The content of Woodpile Report is provided as general information only and is not be taken as investment advice. Aside from being a fool if you do, any action that you take as a result of information or analysis on this site is solely your responsibility.

Links to offsite articles are offered as a convenience, the information and opinion they point to are not endorsed by Woodpile Report.

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Copyright notice

You may copy and post an original article without prior permission if you credit the Woodpile Report, preferrably including a link. You may copy and post an original photo in a non-commercial website without prior permission if you credit the Woodpile Report .

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Where the name came from

What's with the title Woodpile Report? Well, it's this way, from January of 2004 until mid-2007 it was emailed to a subscibers list. In that form it was titled the Woodpile Weather Report. A picture of ol' Remus's woodpile appeared at the top as both a weather report and, by documenting the progression from log pile to chunkwood to a split 'n stacked woodpile, a witness to the seasonal changes. It was the thin thread from which comments hung. As thrilling as all that was, the comments metastasized and took over. But the title remains.

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Regime-speak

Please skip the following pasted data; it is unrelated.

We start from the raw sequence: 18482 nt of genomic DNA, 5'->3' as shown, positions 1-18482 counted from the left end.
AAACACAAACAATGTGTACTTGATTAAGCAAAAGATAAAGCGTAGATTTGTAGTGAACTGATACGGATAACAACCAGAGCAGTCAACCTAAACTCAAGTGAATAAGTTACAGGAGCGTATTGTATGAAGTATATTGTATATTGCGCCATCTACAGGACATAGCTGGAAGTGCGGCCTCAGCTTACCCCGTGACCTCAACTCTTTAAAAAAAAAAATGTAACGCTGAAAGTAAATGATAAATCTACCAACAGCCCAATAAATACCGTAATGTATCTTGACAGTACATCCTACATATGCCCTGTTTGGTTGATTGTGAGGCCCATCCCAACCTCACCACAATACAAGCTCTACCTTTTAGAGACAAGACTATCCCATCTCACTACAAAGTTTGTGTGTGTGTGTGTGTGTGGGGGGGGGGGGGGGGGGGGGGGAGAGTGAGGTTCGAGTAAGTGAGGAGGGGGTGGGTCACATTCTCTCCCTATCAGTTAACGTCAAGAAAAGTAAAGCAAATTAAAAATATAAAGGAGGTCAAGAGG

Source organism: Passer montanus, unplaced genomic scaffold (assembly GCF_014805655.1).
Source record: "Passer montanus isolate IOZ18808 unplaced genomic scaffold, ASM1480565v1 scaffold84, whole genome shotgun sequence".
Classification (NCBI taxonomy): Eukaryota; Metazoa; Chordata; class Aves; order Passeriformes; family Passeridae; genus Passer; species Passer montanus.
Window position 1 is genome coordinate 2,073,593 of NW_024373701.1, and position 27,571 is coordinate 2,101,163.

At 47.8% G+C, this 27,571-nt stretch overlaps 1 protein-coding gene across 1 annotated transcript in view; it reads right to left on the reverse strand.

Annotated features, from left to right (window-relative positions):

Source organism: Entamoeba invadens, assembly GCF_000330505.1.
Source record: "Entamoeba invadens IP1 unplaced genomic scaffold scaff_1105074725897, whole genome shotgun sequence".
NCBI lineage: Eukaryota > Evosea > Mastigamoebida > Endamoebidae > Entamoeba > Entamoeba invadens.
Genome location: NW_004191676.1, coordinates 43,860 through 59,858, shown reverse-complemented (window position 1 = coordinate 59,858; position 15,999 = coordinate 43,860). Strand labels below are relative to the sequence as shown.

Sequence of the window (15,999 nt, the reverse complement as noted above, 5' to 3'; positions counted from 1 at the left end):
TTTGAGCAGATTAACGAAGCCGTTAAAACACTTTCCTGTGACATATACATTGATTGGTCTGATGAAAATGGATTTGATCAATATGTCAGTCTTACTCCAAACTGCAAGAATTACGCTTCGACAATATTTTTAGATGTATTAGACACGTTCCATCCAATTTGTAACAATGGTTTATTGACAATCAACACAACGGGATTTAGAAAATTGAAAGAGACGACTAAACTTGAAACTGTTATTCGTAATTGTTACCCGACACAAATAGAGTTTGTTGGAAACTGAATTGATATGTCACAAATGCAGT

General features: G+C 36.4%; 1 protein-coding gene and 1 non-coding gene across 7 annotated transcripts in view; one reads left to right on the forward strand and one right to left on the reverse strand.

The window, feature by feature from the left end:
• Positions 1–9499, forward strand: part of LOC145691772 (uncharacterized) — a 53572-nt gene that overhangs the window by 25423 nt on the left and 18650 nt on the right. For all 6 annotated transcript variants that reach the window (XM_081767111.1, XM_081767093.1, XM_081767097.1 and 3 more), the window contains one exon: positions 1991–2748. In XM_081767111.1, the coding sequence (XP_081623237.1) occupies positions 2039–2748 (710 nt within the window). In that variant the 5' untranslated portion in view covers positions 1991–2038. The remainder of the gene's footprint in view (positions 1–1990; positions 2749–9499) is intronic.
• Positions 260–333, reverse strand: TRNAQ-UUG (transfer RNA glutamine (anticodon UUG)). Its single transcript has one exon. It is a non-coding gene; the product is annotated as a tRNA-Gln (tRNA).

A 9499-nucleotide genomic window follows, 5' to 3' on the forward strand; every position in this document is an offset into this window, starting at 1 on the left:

You're about to be lied to when they say-

a hand up
a new study shows
a poll by the highly respected
a positive step
are speaking out
arguably
arsenal
at-risk communities
best practices
broader implications
climate change
collectively
commonsense solutions
comprehensive reform
cycle of poverty
cycle of violence
demand action
denier
disenfranchised
disparate impact
disproportionately
diverse backgrounds
divisive
economically disadvantaged
embattled
emerging consensus
empower
enhance
experts agree
extremist
fair share
fiscal stimulus
fully funded
give back
giving voice to
greater diversity
growing support for
gun violence
hater
have issues
high capacity magazine
history shows
impacted by
impactful
in denial
inappropriate
inclusive environment
insensitivity
investing in our future
linked to
making a difference
making bad choices
marginalized
marriage equality
mean spirited
most vulnerable
mounting opposition to
multicultural